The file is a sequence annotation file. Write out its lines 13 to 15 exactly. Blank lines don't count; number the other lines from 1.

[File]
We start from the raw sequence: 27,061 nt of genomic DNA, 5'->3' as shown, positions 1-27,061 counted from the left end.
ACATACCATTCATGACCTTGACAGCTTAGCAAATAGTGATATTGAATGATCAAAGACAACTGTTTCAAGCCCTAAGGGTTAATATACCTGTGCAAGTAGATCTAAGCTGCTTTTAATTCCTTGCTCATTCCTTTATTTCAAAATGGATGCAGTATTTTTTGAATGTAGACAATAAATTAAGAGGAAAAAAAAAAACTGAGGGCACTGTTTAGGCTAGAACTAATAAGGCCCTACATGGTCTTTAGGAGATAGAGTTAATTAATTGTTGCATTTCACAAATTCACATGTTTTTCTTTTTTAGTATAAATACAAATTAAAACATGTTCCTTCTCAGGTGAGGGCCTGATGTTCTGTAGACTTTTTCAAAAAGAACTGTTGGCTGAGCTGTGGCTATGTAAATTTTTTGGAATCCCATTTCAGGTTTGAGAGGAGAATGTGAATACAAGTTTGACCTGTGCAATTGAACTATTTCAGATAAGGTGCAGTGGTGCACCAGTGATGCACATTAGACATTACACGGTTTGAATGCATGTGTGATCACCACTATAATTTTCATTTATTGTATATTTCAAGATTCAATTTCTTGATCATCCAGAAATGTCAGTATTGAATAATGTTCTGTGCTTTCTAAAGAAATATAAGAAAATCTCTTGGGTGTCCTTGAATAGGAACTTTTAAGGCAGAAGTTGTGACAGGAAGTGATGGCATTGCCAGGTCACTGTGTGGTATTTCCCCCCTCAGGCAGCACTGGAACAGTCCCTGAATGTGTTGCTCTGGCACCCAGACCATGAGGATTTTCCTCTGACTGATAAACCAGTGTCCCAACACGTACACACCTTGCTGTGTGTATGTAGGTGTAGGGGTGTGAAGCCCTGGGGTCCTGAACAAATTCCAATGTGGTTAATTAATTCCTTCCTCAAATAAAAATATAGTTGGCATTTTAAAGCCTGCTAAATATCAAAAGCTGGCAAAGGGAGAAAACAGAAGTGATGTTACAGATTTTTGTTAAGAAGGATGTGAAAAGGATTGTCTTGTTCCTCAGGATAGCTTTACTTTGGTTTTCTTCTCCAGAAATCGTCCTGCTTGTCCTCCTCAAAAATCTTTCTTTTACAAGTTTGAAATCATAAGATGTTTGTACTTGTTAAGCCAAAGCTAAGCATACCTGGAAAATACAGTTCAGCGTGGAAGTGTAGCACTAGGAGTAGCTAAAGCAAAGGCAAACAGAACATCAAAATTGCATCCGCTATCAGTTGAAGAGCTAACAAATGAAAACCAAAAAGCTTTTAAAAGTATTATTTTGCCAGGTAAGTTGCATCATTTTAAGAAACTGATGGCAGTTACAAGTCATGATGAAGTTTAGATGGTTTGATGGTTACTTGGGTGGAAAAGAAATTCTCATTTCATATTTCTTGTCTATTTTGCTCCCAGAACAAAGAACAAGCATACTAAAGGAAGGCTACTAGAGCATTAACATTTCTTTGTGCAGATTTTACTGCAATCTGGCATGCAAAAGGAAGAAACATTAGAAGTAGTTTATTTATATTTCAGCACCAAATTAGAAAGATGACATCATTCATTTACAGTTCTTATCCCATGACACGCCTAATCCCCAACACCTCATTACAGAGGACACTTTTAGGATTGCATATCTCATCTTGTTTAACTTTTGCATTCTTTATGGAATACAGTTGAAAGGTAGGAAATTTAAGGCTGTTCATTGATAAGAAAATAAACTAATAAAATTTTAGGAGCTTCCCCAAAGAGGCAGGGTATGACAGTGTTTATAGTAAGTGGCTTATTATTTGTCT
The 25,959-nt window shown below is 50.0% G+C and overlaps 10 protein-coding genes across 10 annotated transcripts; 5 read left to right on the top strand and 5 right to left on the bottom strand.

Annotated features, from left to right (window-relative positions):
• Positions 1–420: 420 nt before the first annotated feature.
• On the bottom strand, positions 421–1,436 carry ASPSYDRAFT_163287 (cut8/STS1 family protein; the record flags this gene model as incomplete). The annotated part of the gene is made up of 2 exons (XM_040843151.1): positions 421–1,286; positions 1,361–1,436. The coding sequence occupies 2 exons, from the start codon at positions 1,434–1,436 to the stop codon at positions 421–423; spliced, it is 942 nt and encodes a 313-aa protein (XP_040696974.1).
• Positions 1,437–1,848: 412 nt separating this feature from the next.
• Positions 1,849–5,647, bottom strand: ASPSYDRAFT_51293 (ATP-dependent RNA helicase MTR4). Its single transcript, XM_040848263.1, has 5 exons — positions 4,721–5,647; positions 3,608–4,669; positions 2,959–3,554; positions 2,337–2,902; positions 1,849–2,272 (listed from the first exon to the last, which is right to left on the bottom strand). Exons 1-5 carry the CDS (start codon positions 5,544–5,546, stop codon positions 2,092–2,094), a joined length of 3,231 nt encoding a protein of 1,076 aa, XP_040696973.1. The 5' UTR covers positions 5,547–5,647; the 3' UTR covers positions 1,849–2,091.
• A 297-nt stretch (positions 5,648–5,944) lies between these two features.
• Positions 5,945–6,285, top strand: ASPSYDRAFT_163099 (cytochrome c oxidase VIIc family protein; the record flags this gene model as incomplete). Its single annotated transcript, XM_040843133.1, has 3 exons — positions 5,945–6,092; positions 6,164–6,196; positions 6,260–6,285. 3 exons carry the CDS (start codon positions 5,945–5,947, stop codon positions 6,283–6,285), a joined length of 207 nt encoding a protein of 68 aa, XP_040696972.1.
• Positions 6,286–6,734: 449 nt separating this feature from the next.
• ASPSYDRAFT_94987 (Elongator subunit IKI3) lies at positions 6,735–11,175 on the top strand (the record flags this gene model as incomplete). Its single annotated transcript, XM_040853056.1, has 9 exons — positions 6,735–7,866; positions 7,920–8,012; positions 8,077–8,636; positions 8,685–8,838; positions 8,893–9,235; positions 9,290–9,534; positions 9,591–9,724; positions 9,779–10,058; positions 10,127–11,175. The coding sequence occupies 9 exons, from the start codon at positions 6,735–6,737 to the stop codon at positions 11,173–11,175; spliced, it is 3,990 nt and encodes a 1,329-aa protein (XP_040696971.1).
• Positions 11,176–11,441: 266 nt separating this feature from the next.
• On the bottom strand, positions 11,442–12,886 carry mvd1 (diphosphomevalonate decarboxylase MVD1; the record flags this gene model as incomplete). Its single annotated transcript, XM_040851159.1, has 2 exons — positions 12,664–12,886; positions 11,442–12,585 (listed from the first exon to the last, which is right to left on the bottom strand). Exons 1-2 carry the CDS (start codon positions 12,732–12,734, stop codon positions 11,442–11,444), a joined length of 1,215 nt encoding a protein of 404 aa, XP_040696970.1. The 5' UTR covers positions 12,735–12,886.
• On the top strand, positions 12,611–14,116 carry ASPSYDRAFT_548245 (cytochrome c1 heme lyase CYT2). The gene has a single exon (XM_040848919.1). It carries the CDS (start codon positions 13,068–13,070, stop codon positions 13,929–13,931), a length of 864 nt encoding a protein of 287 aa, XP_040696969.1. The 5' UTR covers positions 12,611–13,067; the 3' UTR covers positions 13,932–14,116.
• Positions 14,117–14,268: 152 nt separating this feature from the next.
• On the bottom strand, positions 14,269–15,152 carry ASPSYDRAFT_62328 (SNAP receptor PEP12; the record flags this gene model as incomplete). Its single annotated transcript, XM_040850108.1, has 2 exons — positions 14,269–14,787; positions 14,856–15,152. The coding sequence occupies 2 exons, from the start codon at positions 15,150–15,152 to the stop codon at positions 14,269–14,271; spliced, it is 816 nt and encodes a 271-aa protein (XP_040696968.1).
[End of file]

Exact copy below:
• Positions 11,176–11,441: 266 nt separating this feature from the next.
• On the bottom strand, positions 11,442–12,886 carry mvd1 (diphosphomevalonate decarboxylase MVD1; the record flags this gene model as incomplete). Its single annotated transcript, XM_040851159.1, has 2 exons — positions 12,664–12,886; positions 11,442–12,585 (listed from the first exon to the last, which is right to left on the bottom strand). Exons 1-2 carry the CDS (start codon positions 12,732–12,734, stop codon positions 11,442–11,444), a joined length of 1,215 nt encoding a protein of 404 aa, XP_040696970.1. The 5' UTR covers positions 12,735–12,886.
• On the top strand, positions 12,611–14,116 carry ASPSYDRAFT_548245 (cytochrome c1 heme lyase CYT2). The gene has a single exon (XM_040848919.1). It carries the CDS (start codon positions 13,068–13,070, stop codon positions 13,929–13,931), a length of 864 nt encoding a protein of 287 aa, XP_040696969.1. The 5' UTR covers positions 12,611–13,067; the 3' UTR covers positions 13,932–14,116.